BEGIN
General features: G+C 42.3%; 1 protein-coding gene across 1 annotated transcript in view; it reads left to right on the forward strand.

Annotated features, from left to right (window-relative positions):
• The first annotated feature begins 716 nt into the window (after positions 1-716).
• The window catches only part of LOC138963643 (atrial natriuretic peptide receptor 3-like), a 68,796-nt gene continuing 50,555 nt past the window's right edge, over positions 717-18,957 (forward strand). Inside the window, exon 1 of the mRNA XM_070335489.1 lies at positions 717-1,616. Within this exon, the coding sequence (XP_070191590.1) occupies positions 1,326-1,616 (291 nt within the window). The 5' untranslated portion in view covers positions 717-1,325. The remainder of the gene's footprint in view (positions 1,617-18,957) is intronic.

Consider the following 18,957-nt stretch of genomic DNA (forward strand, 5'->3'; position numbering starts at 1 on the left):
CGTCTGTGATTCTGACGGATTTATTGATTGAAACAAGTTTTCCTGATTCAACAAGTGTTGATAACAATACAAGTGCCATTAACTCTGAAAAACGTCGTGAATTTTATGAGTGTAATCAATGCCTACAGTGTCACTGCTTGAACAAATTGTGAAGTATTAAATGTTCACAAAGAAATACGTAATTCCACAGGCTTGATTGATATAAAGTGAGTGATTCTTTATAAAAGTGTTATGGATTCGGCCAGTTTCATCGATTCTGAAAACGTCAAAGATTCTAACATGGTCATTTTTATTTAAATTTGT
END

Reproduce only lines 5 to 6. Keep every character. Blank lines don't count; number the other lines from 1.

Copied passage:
Consider the following 18,957-nt stretch of genomic DNA (forward strand, 5'->3'; position numbering starts at 1 on the left):
CGTCTGTGATTCTGACGGATTTATTGATTGAAACAAGTTTTCCTGATTCAACAAGTGTTGATAACAATACAAGTGCCATTAACTCTGAAAAACGTCGTGAATTTTATGAGTGTAATCAATGCCTACAGTGTCACTGCTTGAACAAATTGTGAAGTATTAAATGTTCACAAAGAAATACGTAATTCCACAGGCTTGATTGATATAAAGTGAGTGATTCTTTATAAAAGTGTTATGGATTCGGCCAGTTTCATCGATTCTGAAAACGTCAAAGATTCTAACATGGTCATTTTTATTTAAATTTGT